Florida Product Liability and Defective Product Claims

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Jeffrey Johnson is a legal writer with a focus on personal injury. He has worked on personal injury and sovereign immunity litigation in addition to experience in family, estate, and criminal law. He earned a J.D. from the University of Baltimore and has worked in legal offices and non-profits in Maryland, Texas, and North Carolina. He has also earned an MFA in screenwriting from Chapman Univer...

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UPDATED: Jul 16, 2021

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Product liability cases usually involve an unusual legal theory called strict liability. Under this theory the person injured, or plaintiff, doesn’t have to prove that the manufacturer or seller of a product were negligent or careless in producing or selling it. The manufacturer and seller have a duty to produce and sell a safe product. The plaintiff has to show:

  1. The product wasn’t safe;
  2. The plaintiff suffered an injury; and
  3. The product caused the injury.

If you or someone you love has suffered harm because of a defective or unreasonably dangerous product, the first thing to do is to have your case evaluated by a qualified Florida product liability attorney. See Florida Product Liability Lawyers and Attorneys for more information. A product liability case will probably involve some or all of the following legal theories:

Manufacturing Defect. A product has a manufacturing defect if it doesn’t comply with the manufacturer’s design and specifications for the product. This means there is some kind of error or mistake in the manufacturing process. Obviously, it would be very difficult for a consumer to prove what goes on in the manufacturing process, an area completely under the manufacturer’s control. So the law has been developed in a way that the consumer doesn’t have to prove negligence in this situation.

Design Defect. A design defect, on the other hand, is found in a product that is manufactured according to the design and specifications, but the design itself is faulty in some way. A walk-in freezer that cannot be opened from the inside would be a good example. People can be expected to walk into the freezer, and the door might easily close behind them. In that case they would need to be able to open the door from the inside to get out.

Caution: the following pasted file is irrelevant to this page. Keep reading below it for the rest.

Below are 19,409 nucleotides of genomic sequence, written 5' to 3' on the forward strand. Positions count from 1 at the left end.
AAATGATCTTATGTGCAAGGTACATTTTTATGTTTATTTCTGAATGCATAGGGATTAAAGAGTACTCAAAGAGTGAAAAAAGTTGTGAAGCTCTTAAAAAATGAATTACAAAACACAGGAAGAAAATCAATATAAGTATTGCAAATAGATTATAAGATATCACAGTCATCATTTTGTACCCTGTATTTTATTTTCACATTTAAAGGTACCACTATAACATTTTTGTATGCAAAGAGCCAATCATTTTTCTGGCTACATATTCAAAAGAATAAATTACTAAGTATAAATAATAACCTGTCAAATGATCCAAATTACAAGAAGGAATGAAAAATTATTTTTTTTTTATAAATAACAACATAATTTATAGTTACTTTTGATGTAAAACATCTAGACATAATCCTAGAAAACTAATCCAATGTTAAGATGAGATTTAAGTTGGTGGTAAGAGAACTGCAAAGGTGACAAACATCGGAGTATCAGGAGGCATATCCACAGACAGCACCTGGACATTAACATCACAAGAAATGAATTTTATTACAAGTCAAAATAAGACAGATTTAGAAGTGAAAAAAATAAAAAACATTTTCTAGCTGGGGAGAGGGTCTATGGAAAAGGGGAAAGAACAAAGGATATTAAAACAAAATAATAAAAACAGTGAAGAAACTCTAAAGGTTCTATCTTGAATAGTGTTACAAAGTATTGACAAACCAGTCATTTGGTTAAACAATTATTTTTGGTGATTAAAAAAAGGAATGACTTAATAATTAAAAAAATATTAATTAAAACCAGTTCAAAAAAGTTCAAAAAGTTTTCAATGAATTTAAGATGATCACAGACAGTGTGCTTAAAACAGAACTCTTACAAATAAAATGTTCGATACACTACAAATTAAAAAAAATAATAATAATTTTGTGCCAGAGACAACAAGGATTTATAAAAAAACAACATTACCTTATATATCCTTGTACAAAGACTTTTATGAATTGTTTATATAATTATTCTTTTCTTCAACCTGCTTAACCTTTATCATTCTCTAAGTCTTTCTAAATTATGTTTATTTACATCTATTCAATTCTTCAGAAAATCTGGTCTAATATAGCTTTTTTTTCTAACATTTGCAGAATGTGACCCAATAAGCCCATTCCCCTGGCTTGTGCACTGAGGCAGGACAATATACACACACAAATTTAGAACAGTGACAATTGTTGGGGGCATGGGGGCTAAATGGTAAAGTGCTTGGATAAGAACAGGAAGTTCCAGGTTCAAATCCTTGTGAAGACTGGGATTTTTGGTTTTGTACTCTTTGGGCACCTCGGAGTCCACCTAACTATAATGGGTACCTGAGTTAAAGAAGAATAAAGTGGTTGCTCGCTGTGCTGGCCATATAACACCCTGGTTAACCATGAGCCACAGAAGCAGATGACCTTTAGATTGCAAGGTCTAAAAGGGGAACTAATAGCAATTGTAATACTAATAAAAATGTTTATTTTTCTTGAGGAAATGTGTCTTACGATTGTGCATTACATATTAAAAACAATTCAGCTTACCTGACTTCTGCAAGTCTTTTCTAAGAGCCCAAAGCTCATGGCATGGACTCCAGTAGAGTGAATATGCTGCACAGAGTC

If the plaintiff can show that the product could have been designed in a safe way at a reasonable cost, he or she doesn’t have to show that there was any negligence in the design. The unsafe design and the possible alternative is enough. In our example, a walk-in freezer is an expensive item, and it would not cost a great deal more to put a handle on the inside.

Warning and Instruction Defect. This kind of defect is sometimes called a marketing defect since both warnings and instructions are provided in the marketing process. Manufacturers and sellers have a duty to warn purchasers and users about known dangers in the product, and the warning must be clear and put in a place where the user of the product will likely see it. Instructions must warn about dangers and give clear directions on using the product safely. For example, if a chemical is toxic if mixed with another chemical commonly used in the same context, the instructions for the product should warn users not to mix them.

Unavoidably Dangerous Products. Some products must be dangerous in order to do what they are intended to do. Blowtorches are exceedingly hot, guns shoot bullets, and knives are sharp. These are dangerous conditions, but not unreasonably dangerous because these products must be dangerous in order to serve the purpose for which they are designed. Manufacturers and sellers don’t have to warn about dangers that are obvious to the user, but must warn about any unusual danger or ones the user could not reasonably be expected to know.

Consult a Florida product liability lawyer if you have been injured by a defective or faulty product. Your Florida product liability attorney can help you sort through the events that led up to your injury to determine the strength of your case. Your attorney can also help you file a claim before your state’s deadline (also known as the statute of limitations).

If you would like to have your case evaluated by an experienced Florida product liability attorney, fill out our case evaluation form at no cost or obligation.

Check out the following articles for more information about Florida product liability, filing a Florida product liability lawsuit and finding a Florida product liability attorney.

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